1. The collection and publication of a numerical breakdown in terms of racial, religious or ethnic terms, of almost every action our general population engages in, e.g., employment, education, political affiliation, voting preference, church attendance, etc. This information, widely publicized and promoted in the media and sometimes sensationalized is used as rationale for some condition or behavior. The proliferation divides and stereotypes our population, and certainly does not unite us.
  2. Widely and readily publicized commentary by political opportunists and by racial activists on almost any adverse event or condition arising in our country that can in some way be construed as race related (or even if no rational basis for that assertion exists), keeping these self serving people in the news and continuing to divide the people.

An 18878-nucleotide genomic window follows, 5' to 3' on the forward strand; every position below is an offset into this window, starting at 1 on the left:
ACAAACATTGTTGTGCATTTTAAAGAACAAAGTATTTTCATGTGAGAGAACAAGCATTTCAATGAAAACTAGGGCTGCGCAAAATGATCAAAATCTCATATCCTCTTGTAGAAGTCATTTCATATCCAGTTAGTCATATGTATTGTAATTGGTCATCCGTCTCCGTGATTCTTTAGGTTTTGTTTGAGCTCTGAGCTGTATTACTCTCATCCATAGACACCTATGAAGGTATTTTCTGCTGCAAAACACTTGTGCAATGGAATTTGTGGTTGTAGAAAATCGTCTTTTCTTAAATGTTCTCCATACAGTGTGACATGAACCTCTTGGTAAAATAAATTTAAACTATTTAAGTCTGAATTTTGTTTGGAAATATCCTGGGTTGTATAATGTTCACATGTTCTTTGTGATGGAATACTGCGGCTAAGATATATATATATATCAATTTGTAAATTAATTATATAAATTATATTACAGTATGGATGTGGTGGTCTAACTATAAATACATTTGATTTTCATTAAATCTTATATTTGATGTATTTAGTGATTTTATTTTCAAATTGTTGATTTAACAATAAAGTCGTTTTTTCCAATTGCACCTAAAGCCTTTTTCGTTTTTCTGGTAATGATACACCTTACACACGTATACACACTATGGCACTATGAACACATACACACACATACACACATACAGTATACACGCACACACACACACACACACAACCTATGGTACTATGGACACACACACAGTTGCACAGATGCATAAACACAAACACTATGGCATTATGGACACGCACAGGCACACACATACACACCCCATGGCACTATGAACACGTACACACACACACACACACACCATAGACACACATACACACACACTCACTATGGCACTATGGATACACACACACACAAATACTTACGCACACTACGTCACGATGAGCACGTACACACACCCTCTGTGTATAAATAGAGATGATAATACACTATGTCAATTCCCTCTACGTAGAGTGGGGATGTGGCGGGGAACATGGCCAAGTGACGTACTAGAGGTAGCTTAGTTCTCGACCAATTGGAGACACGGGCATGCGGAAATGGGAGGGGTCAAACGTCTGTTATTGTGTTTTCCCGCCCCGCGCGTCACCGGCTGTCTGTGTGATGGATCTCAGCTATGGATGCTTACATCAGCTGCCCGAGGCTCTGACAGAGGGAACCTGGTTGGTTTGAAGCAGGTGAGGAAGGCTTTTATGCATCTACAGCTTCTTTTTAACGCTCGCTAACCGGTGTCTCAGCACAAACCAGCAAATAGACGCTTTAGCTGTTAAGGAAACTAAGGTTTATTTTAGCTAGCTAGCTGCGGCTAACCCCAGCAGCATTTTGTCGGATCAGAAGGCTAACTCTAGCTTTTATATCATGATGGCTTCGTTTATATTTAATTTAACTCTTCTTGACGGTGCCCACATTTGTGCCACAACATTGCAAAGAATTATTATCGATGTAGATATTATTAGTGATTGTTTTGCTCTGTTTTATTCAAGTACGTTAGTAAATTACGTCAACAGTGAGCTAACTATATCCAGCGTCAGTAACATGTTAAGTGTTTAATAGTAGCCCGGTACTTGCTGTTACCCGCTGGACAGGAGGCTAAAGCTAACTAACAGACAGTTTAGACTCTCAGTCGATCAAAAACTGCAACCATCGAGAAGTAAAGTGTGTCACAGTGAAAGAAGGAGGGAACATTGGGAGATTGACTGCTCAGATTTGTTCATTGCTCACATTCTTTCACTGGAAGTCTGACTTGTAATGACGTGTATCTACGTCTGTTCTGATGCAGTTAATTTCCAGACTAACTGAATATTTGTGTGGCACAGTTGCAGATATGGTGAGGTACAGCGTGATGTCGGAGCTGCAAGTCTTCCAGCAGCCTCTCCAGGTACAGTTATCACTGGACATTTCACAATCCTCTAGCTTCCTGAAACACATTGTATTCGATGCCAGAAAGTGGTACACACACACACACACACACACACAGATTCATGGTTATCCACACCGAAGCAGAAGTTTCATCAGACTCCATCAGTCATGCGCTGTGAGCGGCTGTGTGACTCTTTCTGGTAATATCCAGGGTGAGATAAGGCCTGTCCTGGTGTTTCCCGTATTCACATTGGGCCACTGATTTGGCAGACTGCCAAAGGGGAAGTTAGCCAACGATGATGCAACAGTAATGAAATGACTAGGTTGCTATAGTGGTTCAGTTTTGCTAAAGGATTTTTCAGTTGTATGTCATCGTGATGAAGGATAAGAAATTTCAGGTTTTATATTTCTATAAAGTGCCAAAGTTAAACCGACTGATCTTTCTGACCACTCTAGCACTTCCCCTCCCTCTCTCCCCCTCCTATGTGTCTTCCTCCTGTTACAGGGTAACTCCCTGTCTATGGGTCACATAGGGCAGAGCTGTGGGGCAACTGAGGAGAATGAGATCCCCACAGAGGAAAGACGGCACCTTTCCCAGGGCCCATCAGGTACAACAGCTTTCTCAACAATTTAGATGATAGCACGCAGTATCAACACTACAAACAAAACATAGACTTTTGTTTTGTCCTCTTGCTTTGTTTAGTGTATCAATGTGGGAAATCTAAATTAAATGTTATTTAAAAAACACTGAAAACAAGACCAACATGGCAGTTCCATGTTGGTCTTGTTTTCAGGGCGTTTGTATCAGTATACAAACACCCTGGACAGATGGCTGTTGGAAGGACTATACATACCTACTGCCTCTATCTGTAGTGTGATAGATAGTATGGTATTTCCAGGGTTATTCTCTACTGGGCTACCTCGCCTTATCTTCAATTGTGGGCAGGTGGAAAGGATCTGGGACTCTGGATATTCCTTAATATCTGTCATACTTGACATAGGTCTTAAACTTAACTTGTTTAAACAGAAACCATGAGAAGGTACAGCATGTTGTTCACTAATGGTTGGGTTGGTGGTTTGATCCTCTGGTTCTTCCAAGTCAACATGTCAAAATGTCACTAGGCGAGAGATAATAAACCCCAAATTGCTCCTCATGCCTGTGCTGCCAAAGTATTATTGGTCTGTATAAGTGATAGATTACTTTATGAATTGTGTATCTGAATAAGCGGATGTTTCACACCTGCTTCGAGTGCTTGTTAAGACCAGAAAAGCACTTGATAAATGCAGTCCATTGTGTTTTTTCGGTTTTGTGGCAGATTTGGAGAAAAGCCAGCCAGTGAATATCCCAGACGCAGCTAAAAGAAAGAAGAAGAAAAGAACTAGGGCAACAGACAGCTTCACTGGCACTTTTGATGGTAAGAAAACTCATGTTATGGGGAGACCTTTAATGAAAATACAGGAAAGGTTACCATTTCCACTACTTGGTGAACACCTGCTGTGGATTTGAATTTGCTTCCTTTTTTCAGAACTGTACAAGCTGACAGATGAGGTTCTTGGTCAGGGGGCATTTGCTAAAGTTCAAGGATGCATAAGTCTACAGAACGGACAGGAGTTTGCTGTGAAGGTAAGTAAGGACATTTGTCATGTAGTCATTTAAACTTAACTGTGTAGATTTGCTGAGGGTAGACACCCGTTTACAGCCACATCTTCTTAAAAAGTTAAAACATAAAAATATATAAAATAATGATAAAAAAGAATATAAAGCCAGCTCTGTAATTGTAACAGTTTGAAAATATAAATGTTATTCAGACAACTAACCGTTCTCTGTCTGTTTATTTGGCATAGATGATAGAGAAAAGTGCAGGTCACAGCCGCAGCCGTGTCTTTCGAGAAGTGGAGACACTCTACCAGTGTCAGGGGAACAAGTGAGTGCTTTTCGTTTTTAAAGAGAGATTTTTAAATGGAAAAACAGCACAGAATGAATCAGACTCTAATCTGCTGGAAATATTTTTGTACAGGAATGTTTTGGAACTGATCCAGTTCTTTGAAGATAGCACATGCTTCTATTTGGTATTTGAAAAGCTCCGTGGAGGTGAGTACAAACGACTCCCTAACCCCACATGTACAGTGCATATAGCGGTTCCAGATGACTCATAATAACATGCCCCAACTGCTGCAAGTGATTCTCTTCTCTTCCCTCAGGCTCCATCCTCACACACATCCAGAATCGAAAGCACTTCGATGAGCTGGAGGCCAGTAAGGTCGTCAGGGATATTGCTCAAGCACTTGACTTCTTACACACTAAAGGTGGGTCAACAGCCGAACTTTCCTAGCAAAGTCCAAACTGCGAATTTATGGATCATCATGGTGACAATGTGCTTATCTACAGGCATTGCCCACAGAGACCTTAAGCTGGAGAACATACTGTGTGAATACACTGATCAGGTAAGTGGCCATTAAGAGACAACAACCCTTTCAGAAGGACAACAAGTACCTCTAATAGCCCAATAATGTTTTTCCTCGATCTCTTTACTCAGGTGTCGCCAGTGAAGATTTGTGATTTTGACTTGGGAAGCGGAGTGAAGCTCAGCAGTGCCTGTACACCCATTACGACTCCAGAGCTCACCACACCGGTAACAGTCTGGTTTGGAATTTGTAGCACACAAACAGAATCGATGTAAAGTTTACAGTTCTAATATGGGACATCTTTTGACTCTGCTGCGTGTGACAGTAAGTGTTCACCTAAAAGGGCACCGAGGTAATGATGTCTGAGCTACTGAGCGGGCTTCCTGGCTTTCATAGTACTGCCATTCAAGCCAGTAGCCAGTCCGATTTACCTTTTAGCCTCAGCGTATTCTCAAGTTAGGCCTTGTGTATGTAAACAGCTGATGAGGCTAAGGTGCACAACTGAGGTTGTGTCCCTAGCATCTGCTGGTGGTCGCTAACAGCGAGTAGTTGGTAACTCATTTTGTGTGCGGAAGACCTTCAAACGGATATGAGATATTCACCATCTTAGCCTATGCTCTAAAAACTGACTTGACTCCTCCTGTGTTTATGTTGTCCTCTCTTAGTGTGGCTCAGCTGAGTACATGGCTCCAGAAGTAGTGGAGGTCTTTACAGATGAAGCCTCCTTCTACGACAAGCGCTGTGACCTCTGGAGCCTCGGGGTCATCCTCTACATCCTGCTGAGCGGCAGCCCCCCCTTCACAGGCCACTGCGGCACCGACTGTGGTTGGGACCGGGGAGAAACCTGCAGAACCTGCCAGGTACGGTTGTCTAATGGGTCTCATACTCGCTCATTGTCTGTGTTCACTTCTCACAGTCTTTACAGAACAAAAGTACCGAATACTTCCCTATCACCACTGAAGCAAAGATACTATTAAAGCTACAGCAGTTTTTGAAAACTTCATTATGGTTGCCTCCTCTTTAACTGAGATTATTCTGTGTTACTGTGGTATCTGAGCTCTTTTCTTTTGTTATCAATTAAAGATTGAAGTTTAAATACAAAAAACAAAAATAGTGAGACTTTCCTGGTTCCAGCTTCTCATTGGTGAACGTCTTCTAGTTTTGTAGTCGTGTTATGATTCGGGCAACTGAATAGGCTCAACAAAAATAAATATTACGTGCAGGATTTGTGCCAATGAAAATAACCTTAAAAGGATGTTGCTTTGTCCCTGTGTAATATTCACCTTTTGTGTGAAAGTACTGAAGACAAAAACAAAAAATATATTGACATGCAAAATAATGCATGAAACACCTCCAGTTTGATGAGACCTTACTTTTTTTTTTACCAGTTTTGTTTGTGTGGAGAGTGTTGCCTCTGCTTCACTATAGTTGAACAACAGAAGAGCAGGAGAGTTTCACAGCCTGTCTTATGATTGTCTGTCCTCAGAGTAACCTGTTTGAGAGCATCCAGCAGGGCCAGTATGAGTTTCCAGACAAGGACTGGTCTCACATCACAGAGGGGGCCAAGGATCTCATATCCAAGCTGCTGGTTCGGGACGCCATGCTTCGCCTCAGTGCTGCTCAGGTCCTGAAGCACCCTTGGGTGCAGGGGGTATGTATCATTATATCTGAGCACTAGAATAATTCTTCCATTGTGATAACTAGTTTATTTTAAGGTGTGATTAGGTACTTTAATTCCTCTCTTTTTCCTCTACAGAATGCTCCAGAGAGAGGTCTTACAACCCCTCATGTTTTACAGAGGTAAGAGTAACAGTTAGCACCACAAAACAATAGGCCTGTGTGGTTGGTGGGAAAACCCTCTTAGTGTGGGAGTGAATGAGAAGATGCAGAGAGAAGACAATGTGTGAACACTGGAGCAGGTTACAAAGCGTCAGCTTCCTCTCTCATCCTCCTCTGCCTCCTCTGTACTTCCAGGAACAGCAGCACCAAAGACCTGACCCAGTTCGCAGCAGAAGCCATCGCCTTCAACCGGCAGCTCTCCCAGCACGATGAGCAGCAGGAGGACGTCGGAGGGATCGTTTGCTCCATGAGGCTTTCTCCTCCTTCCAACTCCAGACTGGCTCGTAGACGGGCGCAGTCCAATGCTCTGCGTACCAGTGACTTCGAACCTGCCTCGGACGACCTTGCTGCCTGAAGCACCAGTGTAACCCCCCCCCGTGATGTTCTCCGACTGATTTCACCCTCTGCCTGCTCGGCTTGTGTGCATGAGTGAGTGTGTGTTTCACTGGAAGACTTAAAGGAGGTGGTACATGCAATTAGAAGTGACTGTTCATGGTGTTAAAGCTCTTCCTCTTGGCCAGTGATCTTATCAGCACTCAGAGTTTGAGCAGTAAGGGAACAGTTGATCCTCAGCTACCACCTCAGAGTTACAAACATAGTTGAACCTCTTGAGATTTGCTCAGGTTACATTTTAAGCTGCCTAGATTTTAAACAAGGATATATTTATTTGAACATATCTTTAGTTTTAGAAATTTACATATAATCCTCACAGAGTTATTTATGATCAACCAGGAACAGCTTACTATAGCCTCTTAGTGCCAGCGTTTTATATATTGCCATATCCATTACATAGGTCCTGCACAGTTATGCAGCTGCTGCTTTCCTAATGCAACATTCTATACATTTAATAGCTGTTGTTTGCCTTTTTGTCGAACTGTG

3. Ludicrous “enforcement” of “politically correct” wording.

Most everyone is familiar with practices 2 and 3.  However, the first is one you may not have considered as being harmful.  I regard the collection and publication of race, religious, gender, economic status based statistics as a destructive and malevolent activity that perpetuates prejudice and division.

Statistical Racism in the form of Ethnic, Nationality, Gender and Religious Breakdown